Cohen: There’s no appetite to lift the ban on online casino games in Australia

Lifting the ban on online casino-style games in Australia has a non-existent chance of happening, according to Peter Cohen, director of The Agenda Group, as he spoke at the SBC Summit Barcelona – Digital

Speaking on the Australia – pushing back on restrictions panel, Cohen explained that due to a combination of a saturated gambling market coupled with a lack of incentive for the federal government to lift such a ban, the block on online casinos is ‘not necessarily that noticeable’.

He explained: “I think it’s important to understand that the ban on online casinos is in a country which has access to so much gambling already. It’s not necessarily that noticeable that the ban exists. Everyone in Australia has access to either a casino because they live in the big cities or to the slot venues which are distributed right across the country – except in the state of Western Australia. This state has a population of 1.5 million people in a landmass which accounts for approximately a third of Australia. 

“But the rest of the country has access to gambling when and where they want. So I don’t really think there’s a huge push from the wider community for online casino-style games. They’ve got plenty of access to gambling already. 

“I think that the brick and mortar industry that houses those slot machines are probably not pushing for a lift on the ban – most probably because they would rather people walked through the doors. So I don’t really think that there is an appetite for that change. 

“The federal government also isn’t going to amend its Interactive Gambling Act to allow online casino games – largely because they won’t get any of the revenue from lifting the ban. The tax revenue is directed towards the state, so there is no incentive for the federal government to have a fight with anti-gambling people to allow online casino games. 

“I can’t see it happening. I actually think that getting rid of the ban on in-play betting has a miniscule chance of happening – but lifting the ban on online casinos has no chance.”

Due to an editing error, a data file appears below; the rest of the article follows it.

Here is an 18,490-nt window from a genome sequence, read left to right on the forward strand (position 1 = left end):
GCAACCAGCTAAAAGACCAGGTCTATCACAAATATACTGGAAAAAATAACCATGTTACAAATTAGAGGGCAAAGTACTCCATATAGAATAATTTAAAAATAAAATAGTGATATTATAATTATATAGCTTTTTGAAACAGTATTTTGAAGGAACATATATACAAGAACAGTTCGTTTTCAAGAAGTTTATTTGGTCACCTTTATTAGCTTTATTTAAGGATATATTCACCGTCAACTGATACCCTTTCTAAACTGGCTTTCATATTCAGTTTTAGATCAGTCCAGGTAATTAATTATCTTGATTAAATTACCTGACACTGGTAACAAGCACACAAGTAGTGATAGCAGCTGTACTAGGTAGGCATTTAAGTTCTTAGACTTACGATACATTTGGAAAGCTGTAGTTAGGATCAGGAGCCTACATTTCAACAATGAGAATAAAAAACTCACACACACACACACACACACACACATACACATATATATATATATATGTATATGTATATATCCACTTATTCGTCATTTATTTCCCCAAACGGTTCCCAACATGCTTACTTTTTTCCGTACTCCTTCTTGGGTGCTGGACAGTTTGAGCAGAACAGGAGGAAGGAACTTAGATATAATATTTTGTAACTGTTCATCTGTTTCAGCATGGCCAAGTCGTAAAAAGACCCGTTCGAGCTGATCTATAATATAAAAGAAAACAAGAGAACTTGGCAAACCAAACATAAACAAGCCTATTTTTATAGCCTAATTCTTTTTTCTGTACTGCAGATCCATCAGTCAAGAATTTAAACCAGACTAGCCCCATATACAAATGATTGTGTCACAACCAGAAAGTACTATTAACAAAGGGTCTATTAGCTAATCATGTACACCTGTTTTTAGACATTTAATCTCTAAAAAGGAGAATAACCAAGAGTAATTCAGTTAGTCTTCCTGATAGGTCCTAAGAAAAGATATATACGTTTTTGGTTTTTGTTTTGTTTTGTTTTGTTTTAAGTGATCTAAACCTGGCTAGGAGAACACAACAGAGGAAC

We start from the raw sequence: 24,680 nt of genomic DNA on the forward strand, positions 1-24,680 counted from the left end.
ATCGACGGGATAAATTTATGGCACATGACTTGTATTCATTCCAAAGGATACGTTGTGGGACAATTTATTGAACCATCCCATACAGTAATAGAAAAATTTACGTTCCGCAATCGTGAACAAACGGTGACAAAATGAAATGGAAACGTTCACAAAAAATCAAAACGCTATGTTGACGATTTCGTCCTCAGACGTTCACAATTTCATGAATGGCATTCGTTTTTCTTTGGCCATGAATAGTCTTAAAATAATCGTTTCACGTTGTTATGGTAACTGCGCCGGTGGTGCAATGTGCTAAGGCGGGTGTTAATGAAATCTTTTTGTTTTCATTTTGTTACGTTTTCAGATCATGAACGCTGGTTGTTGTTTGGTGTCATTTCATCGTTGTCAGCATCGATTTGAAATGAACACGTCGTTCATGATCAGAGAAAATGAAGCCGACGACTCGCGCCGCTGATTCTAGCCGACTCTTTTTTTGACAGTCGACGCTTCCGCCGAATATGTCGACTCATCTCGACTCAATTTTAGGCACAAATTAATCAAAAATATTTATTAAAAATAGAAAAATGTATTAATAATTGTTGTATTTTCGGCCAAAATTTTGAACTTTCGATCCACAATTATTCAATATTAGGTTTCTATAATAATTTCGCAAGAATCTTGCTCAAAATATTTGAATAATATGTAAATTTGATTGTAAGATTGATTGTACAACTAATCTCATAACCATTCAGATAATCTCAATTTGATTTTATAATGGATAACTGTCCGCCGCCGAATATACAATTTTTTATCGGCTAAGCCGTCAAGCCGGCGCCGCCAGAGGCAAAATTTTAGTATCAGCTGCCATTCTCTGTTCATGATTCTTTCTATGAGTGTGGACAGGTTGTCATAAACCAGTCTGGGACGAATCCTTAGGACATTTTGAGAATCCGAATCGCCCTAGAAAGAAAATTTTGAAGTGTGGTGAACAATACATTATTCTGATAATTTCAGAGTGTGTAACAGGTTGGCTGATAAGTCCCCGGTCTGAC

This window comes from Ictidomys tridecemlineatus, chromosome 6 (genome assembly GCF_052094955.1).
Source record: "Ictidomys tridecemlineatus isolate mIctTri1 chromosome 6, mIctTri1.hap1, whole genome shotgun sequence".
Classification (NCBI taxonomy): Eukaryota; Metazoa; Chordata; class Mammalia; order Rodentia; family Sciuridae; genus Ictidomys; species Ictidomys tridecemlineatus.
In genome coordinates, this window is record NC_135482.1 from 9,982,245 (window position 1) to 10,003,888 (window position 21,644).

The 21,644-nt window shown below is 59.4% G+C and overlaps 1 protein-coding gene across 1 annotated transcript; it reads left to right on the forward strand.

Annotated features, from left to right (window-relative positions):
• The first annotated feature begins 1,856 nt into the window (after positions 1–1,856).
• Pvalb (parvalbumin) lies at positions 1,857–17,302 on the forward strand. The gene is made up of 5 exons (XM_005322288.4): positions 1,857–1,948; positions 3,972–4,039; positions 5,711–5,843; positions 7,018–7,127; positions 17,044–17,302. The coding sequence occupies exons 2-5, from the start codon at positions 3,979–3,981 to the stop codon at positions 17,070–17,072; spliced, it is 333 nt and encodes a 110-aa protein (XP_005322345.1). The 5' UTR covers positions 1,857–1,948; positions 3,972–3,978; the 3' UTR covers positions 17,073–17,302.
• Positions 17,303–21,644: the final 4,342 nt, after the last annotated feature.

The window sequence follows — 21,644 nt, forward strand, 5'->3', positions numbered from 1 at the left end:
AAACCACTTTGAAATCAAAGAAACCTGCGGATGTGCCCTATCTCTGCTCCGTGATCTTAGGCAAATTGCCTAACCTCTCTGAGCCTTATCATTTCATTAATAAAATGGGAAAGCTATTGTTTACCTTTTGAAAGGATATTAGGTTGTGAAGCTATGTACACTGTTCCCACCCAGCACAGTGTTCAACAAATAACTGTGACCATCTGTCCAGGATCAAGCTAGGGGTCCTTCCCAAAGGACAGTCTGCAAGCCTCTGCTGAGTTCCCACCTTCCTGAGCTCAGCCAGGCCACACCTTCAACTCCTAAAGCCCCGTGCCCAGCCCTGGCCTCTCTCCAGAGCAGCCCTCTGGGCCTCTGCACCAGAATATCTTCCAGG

On the panel, Cohen was joined by Paul Newson, Head of Advisory Practice at Senet, and Jake Henson, COO of BetMakers Technology Group. The discussion was moderated by Nathan Rothschild, Founder of Genius Group.

Agreeing with Cohen’s point, Newson highlighted that the ban of online casino games should not be ‘sensationalised’ nor anchored to rates of problem gambling – pointing out his belief that it is a ‘policy oddity’ that the federal government draws the line at online casino. 

He added: “The access to gambling, certainly land-based as well as online, is everywhere. It’s ubiquitous. To give an example, we say that in New South Wales we technically have one casino – two if you ignore the technicalities. But we have gaming and slot machines distributed throughout the state – some 90,000+ through our clubs and hotels. 

“Accessibility to gambling, whether it’s on your phone or at a land-based venue, is really easy for the majority of the population. I say this to address the question that it is slightly odd that you draw the line at online casino games. But I don’t think that there is a momentum nor advocacy – especially not one with any weight which argues for the ban to be lifted. 

“If you want to anchor it to problem gambling, I think you put yourself in a spot of difficulty because – as serious as the issue is – we shouldn’t sensationalise it. Certainly in NSW, problem gambling has been at a stable rate for the last 15 years. There is plenty of gambling available, but it is a bit of a policy oddity that when there is such a market saturation available and you have choice, we still hold a ban on online casinos.”

Echoing a similar sentiment, Henson turned the discussion towards the potential for revenue losses as a result of ‘offshore leakage’ – implying that online casino players could be more likely to bet via unlicensed sites. 

“I also think that there would be a lot more offshore leakage in online casinos than there would be for in-play wagering on sports,” he explained. 

“I do feel that there is enough saturation of other products in the market which has been absorbed in pre-match, same-game multis. But the times when in-play wagering would be appealing here in Australia, it would be in the evening times on our Australian sports where often there isn’t a wider interest from the rest of the world, online casino would present much more of an issue when it comes to lost revenue for the gambling operators.”

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